Government

Exclusive: Under Fadnavis's Watch, a Vyapam-Like Scam Flourished in Maharashtra

From proxies taking exams to a mismatch in the photographs submitted by candidates, The Wire's investigation reveals a well-oiled scam in the recruitment process for Class ‘C’ and Class ‘D’ posts in various departments in 2019.

Mumbai: While processing the papers of 236 shortlisted candidates for the class ‘C’ revenue officers’ position in Ahmednagar district in western Maharashtra in November last year, the district’s collector, Rahul Dwivedi, found something amiss.

Candidates who were among the toppers in the exam conducted by the ‘MahaPariksha Portal’ had no clue about the post they were soon going to join; they did not even know elementary details like when and where these exams were conducted. Some, when confronted by the collector, had even revealed that their application forms and hall tickets had been signed by their relatives. On digging deeper, Dwivedi realised some of them had not appeared for these exams. Instead, proxies had been propped up in the place of the original candidate, and had helped them bag a coveted post in the revenue department.

Over the next few months, Dwivedi meticulously went through the documents submitted by the aspiring candidates and cross-checked these with evidence that was reluctantly made available after much persuasion by the officials handling the ‘MahaPariksha Portal’. What emerged was a well-oiled scam. On May 22, this year, the district collector put together a damning 12-page report, which, perhaps, for the first time concretely converted the suspicion thousands of aspirants had of foul play into a well- documented report with hard evidence.

The scam the Ahmednagar collector unearthed does not appear to be restricted to only those 236 candidates but may be spread across the state. The Wire has spoken to several candidates in the process of investigating allegations of rampant exam fraud. The pattern and extent that has emerged here are comparable to that seen at the Madhya Pradesh Professional Examination Board, more commonly known as the Vyapam scam.

Between July 2 and July 26, 2019, these exams were held in 34 out of Maharashtra’s 36 districts (Mumbai and Palghar being the exceptions). The exams were conducted not just for the revenue officers’ post but 11 out of 20 departments in which Class ‘C’ and Class ‘D’ posts were to be filled in 2019. However, unlike Dwivedi, who had stalled the recruitment process in his district, other district administrations have overlooked complaints despite damning evidence and completed the recruitment process.

Last week, during a periodic administrative transfer, Dwivedi was moved out from his post. But strangely, he has not been assigned a new post, even weeks later. And it appears his efforts won’t bear any fruit. Soon after his transfer, the department has begun re-examining the file Dwivedi stalled and recruitment is likely to resume soon.

Interestingly, the managing director of MahaIT, Ajeet Patil, was also moved out on the same day as Dwivedi and has also not been assigned a new post.

After abruptly replacing the earlier MahaOnline portal, the erstwhile Devendra Fadnavis-led government had started the MahaPariksha Portal in 2017. The MahaPariksha Portal, handled by the Maharashtra Information Technology Corporation Limited or ‘MahaIT’, handled recruitment to several state government posts. The company, a nodal agency of the government of Maharashtra, was set up to “bolster efficient and effective implementation of Information and Communication Technology initiatives and to establish a robust e-Governance ecosystem framework”.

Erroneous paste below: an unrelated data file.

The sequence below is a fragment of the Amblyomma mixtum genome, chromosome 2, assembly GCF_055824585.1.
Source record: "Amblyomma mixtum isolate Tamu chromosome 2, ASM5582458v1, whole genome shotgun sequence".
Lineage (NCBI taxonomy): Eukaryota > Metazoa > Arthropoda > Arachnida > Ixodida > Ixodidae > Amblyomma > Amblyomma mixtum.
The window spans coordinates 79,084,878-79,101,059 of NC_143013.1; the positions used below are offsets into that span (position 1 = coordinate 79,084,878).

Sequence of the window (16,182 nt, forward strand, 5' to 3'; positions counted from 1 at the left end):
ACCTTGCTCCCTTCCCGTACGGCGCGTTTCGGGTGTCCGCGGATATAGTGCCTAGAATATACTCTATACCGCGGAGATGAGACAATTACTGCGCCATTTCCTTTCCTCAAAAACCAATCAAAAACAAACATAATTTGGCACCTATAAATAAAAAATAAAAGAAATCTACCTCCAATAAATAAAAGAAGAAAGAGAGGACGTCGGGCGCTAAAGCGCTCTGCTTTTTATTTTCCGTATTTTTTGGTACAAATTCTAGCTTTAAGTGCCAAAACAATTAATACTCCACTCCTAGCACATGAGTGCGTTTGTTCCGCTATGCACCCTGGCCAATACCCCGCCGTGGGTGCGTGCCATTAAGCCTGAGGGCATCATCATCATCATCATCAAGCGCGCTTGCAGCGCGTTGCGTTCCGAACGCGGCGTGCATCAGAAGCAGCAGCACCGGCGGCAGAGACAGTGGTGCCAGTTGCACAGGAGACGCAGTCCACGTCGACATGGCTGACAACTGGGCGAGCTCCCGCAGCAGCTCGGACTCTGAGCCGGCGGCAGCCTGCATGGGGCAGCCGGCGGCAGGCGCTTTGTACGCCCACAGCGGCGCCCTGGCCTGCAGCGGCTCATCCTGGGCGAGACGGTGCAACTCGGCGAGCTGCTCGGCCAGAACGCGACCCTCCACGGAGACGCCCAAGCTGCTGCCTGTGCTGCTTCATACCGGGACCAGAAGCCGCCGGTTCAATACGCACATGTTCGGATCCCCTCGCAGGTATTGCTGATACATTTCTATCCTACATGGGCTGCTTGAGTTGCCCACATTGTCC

The entire responsibility, say officials, was handed over to Kaustubh Dhavse, Fadnavis’s man Friday. Dhavse, who had worked with HP, Frost & Sullivan and other companies till Fadnavis pulled him into government in 2014, was given the status of a joint secretary (he was an officer on special duty to the CM and is now chief policy advisor to Fadnavis, who is the leader of the opposition) and was also put in charge of the “war room”.

At MahaIT, corporate filings show that Dhavse was a nominee director “pursuant to Government resolution no. 1716/Pra.Kra.286/Ka.39” from shortly after its inception to December 2019, when the BJP government fell.

Most directors of MahaIT have been IAS officers and among them, Dhavse was the only non-government entity.

Kaustubh Dhavse. Photo: Twitter/@kdhavse

MahaIT had issued a tender in 2017 and a US-based IT company ‘UST Global’ and an Indian company ‘Arceus Infotech Private Limited’ had jointly bagged the contract. They were to handle the entire examination process: right from the application process, to setting up papers, identifying exam centres, setting up time tables, and finally conducting these exams online. UST Global handled the major part of the work.

These exams are part of the administrative services governed by the Ministry of General Administration (GAD). Among other portfolios, Fadnavis had handled the GAD and had directly monitored the MahaBharti (mega recruitment) drive in the state. This portfolio is now with the present chief minister Uddhav Thackeray.

As many as 25,000 positions were to be filled in the drive announced in 2019 – a crucial time for the BJP considering both general and state elections were carried out within a gap of a few months that year. A whopping 35 lakh aspirants – primarily graduates and those who passed class 10 – had applied for these positions. In 2017, the year when MahaIT had first conducted the exam, around 50 thousand candidates had applied and another three lakh candidates filled up application forms in 2018.

A senior official at MahaIT said the number of applications was “unprecedented” for two reasons—one because 25,000 seats were declared in one go and second, since these positions were primarily for grade C and D posts, the number of applicants with requisite educational qualifications were high.

According to the government resolution (GR) issued by the General Administration Department (Information Technology) of Maharashtra government on September 17, 2017, the cost per application was fixed at Rs 250 per candidate. However, at the time of conducting the exams per department, this cost per application was escalated and candidates were charged between Rs 350 and 500. There is no clarity as to why candidates were overcharged even though an upper cap was clearly laid in the GR.

A senior MahaIT official shared that of the total amount, only Rs 56 was to go to their department and the rest was to be paid to UST Global and consortium. Over and above this, Re 1 per question per paper was charged. These question papers, with either 100 or 200 questions, were drawn from a large pool of questions.